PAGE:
According to the June 25 Washington Post Andrea Newman, a member of U Michiganʻs Board of Regents, and a former colleague of Teresa Sullivan, described her as a “change agent.”
Ousted, and now returned, to her position as University of Virginiaʻs president, “Sullivan arrived at Virginia’s insular state flagship two years ago as the ultimate outsider. And she worked her way in, building a support network and winning allies across the length and width of the Grounds — from stodgy, old-guard alumni to the freshly minted students on the Lawn, from suits at the business school to costume designers in the drama department.
“You can move fast, or you can move incrementally. But it doesn’t matter unless people follow you,” said David Leblang, the politics department chairman. “People follow her.” (from the same Post article cited above.)
Indeed, they do follow her! So loyal were faculty, staff and students that they protested, quit and lobbied to have her returned, despite the Board of Visitorʻs discontent.
Now reinstated, she looks forward with an new eye to her leadership, past and present, according to the August 15 Washington Post.
Here are some of the good leadership lessons she shares:
1. Learn from your mistakes, and admit them. “I didn’t really want to put the university through a difficult period,” she said. “As it turned out, I did not save the university from a difficult period at all. In retrospect, I wish I had communicated more frequently with more members of the board,”
2. Donʻt hold on to the past — especially in public. Move forward, and think about the good of the people you lead. When asked how it all went wrong, she said: “I think it would be very easy to get psychologically stuck on an episode like that, and I don’t think that would be healthy — not healthy for individuals and probably not healthy for the institution. I think moving forward right now is probably the best thing we can do in terms of the institution. . . . I don’t think reengaging past events right now is going to take us where we need to go.”
3. Deflect trouble and defuse tension with a politic sense of humor. When pressed by her interviewer, she said, “There was certainly lots of speculation. . . . On the other hand, academics are very good at theories, so there were a lot of theories that went around.”
She may have to lead forward, but no doubt the issues raised will reverberate as the controversy is dissected. There is more at stake here than one womanʻs job. Sullivan must deal with more than bruised relationships and broken trust. She will be very visible as she grapples with a core challenge in public education: “how public universities must work to overcome dwindling financial resources and how the nation’s top institutions should transform with technology, blending brick-and-mortar education with online, open-course endeavors.” (Chronicle of Higher Education)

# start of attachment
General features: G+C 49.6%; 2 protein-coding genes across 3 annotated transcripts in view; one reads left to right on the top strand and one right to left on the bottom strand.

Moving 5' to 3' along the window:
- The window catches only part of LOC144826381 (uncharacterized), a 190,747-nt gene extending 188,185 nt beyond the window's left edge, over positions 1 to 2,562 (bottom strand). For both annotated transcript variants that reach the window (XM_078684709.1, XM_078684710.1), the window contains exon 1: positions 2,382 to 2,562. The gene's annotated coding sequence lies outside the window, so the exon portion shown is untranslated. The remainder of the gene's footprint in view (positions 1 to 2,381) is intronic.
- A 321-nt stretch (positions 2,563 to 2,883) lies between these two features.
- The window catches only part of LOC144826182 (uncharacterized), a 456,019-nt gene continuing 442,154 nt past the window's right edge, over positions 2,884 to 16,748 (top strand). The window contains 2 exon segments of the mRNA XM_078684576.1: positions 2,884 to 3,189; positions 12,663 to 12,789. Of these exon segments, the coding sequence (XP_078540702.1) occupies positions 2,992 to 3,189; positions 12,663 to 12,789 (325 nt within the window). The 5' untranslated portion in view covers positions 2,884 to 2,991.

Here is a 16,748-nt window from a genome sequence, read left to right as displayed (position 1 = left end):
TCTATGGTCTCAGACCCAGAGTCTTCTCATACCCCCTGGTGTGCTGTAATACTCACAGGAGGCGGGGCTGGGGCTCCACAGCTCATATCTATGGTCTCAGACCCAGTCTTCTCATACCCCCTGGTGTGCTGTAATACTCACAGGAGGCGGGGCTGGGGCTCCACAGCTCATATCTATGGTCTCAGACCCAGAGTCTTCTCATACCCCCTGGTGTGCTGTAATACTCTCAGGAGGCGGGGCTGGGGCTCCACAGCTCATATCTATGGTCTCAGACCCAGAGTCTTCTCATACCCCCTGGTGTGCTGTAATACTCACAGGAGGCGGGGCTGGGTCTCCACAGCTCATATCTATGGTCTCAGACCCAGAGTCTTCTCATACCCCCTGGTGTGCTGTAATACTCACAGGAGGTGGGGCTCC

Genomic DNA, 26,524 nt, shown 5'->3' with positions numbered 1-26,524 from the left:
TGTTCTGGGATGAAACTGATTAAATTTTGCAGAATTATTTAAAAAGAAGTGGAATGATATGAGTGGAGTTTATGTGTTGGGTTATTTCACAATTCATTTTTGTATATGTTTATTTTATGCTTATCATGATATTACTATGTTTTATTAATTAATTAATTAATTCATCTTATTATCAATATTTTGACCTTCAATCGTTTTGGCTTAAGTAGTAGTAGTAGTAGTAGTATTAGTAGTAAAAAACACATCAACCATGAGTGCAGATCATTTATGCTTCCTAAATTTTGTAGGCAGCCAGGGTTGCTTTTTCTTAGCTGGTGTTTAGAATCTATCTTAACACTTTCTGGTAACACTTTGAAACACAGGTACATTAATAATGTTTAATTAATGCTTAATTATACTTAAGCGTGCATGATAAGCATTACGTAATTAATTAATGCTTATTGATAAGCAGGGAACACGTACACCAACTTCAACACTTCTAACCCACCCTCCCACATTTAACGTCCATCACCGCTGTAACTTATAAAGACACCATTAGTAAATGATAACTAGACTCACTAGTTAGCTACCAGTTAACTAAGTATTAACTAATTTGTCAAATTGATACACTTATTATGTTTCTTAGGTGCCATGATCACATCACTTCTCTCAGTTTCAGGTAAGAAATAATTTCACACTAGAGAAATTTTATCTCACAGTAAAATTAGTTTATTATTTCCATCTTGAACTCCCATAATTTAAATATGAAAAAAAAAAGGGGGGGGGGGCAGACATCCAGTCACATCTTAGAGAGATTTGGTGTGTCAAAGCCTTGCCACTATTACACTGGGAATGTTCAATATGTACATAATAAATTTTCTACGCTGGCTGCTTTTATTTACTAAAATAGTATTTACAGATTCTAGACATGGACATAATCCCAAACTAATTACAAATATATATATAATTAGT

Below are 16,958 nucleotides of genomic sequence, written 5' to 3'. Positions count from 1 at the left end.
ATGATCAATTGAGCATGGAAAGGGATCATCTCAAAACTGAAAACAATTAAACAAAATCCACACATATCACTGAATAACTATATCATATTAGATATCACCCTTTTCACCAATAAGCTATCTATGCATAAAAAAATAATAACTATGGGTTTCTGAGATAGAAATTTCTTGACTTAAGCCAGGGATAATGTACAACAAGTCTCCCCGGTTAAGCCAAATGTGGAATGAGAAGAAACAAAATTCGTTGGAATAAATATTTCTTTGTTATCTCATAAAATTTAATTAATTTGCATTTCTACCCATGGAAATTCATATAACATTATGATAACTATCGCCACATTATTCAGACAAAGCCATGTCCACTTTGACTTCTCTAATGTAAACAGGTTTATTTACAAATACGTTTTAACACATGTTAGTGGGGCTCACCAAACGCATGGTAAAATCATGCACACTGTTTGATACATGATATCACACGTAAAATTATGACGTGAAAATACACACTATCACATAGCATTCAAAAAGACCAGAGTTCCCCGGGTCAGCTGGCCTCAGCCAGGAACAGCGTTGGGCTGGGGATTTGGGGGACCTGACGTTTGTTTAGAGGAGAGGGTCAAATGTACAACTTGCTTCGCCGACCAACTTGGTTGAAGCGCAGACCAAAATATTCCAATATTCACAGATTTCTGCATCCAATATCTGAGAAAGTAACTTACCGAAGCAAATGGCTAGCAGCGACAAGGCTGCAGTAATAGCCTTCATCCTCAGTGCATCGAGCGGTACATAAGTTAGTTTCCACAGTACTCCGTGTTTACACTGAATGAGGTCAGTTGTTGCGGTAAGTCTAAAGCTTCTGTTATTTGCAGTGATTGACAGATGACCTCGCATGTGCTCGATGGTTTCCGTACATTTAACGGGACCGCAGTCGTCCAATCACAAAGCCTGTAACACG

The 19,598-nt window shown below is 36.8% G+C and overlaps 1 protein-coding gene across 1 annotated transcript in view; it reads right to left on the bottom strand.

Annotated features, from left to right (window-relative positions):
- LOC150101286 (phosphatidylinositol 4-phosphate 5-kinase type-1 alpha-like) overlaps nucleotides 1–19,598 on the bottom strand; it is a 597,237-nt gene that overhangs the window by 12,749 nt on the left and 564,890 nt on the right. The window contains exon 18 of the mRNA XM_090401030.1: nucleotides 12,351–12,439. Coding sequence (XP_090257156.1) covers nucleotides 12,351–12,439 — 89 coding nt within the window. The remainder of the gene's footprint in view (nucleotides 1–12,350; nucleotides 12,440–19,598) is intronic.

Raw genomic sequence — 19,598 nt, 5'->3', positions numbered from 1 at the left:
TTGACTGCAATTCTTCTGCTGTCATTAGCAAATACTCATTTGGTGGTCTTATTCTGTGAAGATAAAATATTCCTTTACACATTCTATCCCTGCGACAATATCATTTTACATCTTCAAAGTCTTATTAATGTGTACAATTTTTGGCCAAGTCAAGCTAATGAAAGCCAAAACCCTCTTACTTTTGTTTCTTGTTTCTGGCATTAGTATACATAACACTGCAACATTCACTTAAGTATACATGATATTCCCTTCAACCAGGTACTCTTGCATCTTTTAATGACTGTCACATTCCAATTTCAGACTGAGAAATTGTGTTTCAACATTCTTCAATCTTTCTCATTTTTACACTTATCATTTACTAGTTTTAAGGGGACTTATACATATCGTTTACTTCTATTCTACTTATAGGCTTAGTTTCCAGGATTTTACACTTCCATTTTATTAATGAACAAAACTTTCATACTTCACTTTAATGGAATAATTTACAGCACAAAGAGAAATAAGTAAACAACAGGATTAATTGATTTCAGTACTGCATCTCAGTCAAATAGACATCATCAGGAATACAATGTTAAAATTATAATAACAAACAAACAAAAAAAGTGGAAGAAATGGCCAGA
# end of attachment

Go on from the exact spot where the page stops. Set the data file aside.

The University of Virginia Magazine published Chair of the Faculty Senate George Cohenʻs remarks supporting Sullivan, describing her authentic leadership style and the deep respect from the university community.
“We believe President Sullivan has been an effective president. Why do so many people in the University community believe that? Because President Sullivan embodies a set of principles and acts on those principles. That is what makes an effective leader. What are those principles? Honesty, candor, openness, transparency, inclusion, consultation, communication, fairness, dignity, and trust. These are time-honored principles, and they work. What observers of our community are witnessing is our commitment to these principles. We stand here for these principles and we will continue to stand to ensure they are upheld.”
This public debate about the president of such a public institution raises and praises many of the qualities of good leadership we value and need now. Sullivan returns to a strong foundation of support at the University of Virginia, where all of her leadership skills will be needed to steer the stateʻs flagship to smoother waters.